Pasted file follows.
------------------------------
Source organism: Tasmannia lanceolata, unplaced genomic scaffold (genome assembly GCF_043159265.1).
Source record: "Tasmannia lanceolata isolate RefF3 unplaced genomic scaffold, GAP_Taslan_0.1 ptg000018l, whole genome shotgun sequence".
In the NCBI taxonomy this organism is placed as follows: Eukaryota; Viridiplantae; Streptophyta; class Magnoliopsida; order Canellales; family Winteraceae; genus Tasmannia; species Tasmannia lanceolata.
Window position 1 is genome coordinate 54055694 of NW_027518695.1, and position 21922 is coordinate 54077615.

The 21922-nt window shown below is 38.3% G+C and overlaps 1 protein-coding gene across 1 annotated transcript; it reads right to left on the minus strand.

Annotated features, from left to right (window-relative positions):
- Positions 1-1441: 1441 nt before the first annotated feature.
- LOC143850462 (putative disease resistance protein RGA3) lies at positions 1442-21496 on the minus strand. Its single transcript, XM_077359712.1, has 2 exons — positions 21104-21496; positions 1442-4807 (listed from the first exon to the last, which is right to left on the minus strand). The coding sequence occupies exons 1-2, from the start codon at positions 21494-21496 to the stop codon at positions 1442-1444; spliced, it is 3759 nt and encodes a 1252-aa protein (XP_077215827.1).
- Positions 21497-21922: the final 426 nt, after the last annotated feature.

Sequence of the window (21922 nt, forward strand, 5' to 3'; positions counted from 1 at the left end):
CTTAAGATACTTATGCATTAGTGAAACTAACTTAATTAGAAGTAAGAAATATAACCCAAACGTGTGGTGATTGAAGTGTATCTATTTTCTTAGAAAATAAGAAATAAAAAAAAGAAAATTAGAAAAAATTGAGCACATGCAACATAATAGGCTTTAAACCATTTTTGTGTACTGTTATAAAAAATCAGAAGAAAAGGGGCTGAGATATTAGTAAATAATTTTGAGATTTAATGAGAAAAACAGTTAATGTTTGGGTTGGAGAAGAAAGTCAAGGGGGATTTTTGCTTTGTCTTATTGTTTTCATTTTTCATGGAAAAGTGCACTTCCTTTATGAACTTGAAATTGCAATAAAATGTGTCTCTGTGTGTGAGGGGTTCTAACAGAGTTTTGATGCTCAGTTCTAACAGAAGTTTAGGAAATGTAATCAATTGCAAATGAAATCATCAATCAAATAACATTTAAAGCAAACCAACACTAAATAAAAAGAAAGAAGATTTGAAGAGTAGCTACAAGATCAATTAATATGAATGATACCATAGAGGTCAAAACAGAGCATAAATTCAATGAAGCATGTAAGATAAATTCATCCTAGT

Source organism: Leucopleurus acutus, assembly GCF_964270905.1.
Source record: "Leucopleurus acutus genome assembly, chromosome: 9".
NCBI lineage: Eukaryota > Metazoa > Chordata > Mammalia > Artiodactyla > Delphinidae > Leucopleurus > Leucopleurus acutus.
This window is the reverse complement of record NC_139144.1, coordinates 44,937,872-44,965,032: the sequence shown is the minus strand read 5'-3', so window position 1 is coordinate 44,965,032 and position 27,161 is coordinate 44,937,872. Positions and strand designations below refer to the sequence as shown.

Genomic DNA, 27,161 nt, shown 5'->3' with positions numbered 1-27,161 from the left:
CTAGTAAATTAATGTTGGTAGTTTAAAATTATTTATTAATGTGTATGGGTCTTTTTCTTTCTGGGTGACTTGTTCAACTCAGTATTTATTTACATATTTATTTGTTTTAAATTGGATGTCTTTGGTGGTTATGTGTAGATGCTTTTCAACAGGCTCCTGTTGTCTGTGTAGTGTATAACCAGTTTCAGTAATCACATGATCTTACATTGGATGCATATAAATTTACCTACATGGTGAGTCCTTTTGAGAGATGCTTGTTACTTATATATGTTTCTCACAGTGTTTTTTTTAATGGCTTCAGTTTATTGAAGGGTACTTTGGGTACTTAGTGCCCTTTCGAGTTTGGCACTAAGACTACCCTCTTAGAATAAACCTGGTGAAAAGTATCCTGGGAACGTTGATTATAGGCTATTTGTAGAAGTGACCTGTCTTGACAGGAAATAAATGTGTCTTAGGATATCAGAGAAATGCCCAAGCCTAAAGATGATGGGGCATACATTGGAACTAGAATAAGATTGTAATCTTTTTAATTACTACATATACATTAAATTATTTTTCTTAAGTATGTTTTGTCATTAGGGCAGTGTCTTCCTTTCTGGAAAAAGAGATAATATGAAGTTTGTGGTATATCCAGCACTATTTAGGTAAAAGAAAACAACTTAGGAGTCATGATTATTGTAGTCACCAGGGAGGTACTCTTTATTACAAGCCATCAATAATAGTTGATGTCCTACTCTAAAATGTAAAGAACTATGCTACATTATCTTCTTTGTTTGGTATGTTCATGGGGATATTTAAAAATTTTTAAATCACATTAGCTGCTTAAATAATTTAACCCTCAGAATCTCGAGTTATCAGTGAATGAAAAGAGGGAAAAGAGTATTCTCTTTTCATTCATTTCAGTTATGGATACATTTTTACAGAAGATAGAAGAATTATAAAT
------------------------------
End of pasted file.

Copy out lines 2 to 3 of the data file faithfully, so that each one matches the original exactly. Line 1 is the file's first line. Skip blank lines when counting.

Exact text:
Source record: "Tasmannia lanceolata isolate RefF3 unplaced genomic scaffold, GAP_Taslan_0.1 ptg000018l, whole genome shotgun sequence".
In the NCBI taxonomy this organism is placed as follows: Eukaryota; Viridiplantae; Streptophyta; class Magnoliopsida; order Canellales; family Winteraceae; genus Tasmannia; species Tasmannia lanceolata.